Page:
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Social and Emotional Responses to Communication

Our research on social and emotional responses to communication has concerned two different but related areas, cultural differences in social and emotional responses to media, and social and emotional charateristics of speech-based in-vehicle information systems. To a large extent this work has been conducted in collaboration with Cliff Nass at Stanford University.

Cultural differences in social and emotional responses to media

The primary focus in these studies were whether people using English despite being non-native speakers of English prefer being informed by a speaker with an accent similar to their own, or whether they prefer the accent of a native speaker.

Social and emotional charateristics of speech-based in-vehicle information systems

In a large number of studies with have studied the effects of variation in voice quality in in-vehicle information systems. We have studied this using low-fi driving simulators and measured the effects both on perception and attitude towards the information given, as well as the effects of these variations on driving performance. We have studied the effects of a large numer of variables reflecting both variation in the accuracy of content presented, the form of the messages, the age, personality, emotional state etc. In many of the studies we have compared the effects of matched versus mis-matched voice characteristics, i.e. the effects of the driver being of the same age, emotional state etc. as the "speaker" of the information systems.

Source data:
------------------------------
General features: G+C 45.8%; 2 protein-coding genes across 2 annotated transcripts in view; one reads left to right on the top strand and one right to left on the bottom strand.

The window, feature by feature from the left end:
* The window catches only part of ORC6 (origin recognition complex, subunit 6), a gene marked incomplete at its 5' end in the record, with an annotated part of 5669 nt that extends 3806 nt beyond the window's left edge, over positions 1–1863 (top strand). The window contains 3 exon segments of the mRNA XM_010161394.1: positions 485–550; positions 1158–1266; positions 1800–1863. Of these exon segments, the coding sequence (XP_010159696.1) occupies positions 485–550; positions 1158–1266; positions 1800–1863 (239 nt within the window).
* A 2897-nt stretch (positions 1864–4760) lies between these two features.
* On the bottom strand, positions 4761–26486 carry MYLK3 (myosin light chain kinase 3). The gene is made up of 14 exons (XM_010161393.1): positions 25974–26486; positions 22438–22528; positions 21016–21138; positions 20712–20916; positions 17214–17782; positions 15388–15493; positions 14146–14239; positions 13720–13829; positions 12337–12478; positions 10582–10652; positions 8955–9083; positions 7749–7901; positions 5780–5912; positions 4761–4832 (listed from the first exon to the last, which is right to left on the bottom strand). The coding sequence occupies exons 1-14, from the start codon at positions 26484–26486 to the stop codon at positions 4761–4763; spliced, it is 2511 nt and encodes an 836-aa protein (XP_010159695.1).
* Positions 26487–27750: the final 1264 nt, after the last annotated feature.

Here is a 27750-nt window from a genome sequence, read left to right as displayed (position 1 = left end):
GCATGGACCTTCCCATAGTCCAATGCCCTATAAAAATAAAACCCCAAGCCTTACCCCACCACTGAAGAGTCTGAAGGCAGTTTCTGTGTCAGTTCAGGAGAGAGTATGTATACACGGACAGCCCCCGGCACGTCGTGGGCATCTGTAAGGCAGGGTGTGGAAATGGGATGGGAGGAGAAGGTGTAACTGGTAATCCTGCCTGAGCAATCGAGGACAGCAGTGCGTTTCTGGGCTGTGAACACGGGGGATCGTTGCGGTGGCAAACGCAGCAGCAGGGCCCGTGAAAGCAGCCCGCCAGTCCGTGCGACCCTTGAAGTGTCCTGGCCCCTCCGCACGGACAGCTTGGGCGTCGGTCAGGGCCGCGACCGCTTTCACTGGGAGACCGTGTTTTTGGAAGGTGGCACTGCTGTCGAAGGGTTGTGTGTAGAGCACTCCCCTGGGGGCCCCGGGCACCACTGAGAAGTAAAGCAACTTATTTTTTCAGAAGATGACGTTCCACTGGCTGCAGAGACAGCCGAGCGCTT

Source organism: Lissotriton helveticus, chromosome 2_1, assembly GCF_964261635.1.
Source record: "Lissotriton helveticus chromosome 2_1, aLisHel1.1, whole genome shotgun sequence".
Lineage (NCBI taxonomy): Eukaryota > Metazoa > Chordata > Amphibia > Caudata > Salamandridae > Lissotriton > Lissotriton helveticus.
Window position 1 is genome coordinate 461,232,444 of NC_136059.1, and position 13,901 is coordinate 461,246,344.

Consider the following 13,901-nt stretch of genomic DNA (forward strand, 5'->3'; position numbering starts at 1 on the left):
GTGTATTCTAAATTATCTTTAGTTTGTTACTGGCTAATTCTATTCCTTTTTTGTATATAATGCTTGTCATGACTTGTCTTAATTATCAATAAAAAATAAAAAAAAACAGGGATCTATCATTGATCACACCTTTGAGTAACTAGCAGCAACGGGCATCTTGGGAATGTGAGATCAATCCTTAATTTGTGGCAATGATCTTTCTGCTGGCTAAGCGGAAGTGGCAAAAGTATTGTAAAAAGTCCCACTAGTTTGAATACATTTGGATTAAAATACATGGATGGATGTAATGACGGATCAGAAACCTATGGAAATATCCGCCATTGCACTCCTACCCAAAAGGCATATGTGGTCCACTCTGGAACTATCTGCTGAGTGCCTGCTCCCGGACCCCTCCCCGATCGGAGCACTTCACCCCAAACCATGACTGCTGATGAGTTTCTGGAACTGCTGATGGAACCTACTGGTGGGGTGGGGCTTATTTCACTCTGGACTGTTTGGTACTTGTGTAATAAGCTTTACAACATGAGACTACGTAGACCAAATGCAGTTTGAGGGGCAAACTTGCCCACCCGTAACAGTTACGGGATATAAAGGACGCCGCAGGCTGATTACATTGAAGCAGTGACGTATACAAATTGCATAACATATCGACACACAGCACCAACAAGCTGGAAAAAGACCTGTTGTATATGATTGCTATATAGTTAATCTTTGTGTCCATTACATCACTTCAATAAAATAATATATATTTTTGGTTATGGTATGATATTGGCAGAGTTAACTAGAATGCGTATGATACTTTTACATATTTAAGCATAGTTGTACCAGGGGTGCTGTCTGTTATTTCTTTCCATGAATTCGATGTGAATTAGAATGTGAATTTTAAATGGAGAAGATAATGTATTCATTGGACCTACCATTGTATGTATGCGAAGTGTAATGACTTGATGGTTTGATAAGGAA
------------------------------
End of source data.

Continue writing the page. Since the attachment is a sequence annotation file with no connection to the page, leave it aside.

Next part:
Publications

We here only list publications where someor all of the work was being conducted here at Linköping University. For a full list of our publications, including work being conducted by Ing-Marie Jonsson previous to her affiliation with our group, please see Ing-Marie's personal web pages.

Members

Nils Dahlbäck

Ing-Marie Jonsson

Partners

Ciff Nass, Department of Communication, Stanford University

 


Page responsible: Nils Dahlbäck
Last updated: 2013-02-10